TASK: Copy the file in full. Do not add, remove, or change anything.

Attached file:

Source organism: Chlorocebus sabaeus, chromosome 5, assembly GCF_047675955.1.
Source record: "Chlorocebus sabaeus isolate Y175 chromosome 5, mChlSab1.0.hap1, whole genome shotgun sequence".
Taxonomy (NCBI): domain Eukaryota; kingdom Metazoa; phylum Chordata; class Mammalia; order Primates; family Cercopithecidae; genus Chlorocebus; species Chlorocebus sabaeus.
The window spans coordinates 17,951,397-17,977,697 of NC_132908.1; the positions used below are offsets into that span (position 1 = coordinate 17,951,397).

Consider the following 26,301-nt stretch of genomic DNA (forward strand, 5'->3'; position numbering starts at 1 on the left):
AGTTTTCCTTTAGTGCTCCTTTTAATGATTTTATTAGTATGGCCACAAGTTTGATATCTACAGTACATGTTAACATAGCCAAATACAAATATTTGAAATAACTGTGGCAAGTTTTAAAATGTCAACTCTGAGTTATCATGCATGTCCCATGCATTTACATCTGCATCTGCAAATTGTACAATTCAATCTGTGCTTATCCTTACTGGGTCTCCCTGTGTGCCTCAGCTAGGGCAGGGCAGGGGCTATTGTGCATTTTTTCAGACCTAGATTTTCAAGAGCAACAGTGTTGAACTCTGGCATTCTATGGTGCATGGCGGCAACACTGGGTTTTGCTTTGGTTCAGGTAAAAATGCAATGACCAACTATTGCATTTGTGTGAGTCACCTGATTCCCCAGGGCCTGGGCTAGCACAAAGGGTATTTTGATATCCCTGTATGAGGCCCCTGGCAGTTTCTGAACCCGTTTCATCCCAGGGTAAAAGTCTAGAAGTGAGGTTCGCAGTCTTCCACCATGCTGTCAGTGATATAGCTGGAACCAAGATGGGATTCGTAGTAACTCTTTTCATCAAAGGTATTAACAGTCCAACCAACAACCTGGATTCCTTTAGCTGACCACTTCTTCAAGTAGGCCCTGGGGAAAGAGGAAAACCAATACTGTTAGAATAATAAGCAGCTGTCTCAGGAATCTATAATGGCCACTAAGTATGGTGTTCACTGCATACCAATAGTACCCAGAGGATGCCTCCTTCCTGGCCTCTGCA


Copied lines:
Source organism: Chlorocebus sabaeus, chromosome 5, assembly GCF_047675955.1.
Source record: "Chlorocebus sabaeus isolate Y175 chromosome 5, mChlSab1.0.hap1, whole genome shotgun sequence".
Taxonomy (NCBI): domain Eukaryota; kingdom Metazoa; phylum Chordata; class Mammalia; order Primates; family Cercopithecidae; genus Chlorocebus; species Chlorocebus sabaeus.
The window spans coordinates 17,951,397-17,977,697 of NC_132908.1; the positions used below are offsets into that span (position 1 = coordinate 17,951,397).

Consider the following 26,301-nt stretch of genomic DNA (forward strand, 5'->3'; position numbering starts at 1 on the left):
AGTTTTCCTTTAGTGCTCCTTTTAATGATTTTATTAGTATGGCCACAAGTTTGATATCTACAGTACATGTTAACATAGCCAAATACAAATATTTGAAATAACTGTGGCAAGTTTTAAAATGTCAACTCTGAGTTATCATGCATGTCCCATGCATTTACATCTGCATCTGCAAATTGTACAATTCAATCTGTGCTTATCCTTACTGGGTCTCCCTGTGTGCCTCAGCTAGGGCAGGGCAGGGGCTATTGTGCATTTTTTCAGACCTAGATTTTCAAGAGCAACAGTGTTGAACTCTGGCATTCTATGGTGCATGGCGGCAACACTGGGTTTTGCTTTGGTTCAGGTAAAAATGCAATGACCAACTATTGCATTTGTGTGAGTCACCTGATTCCCCAGGGCCTGGGCTAGCACAAAGGGTATTTTGATATCCCTGTATGAGGCCCCTGGCAGTTTCTGAACCCGTTTCATCCCAGGGTAAAAGTCTAGAAGTGAGGTTCGCAGTCTTCCACCATGCTGTCAGTGATATAGCTGGAACCAAGATGGGATTCGTAGTAACTCTTTTCATCAAAGGTATTAACAGTCCAACCAACAACCTGGATTCCTTTAGCTGACCACTTCTTCAAGTAGGCCCTGGGGAAAGAGGAAAACCAATACTGTTAGAATAATAAGCAGCTGTCTCAGGAATCTATAATGGCCACTAAGTATGGTGTTCACTGCATACCAATAGTACCCAGAGGATGCCTCCTTCCTGGCCTCTGCA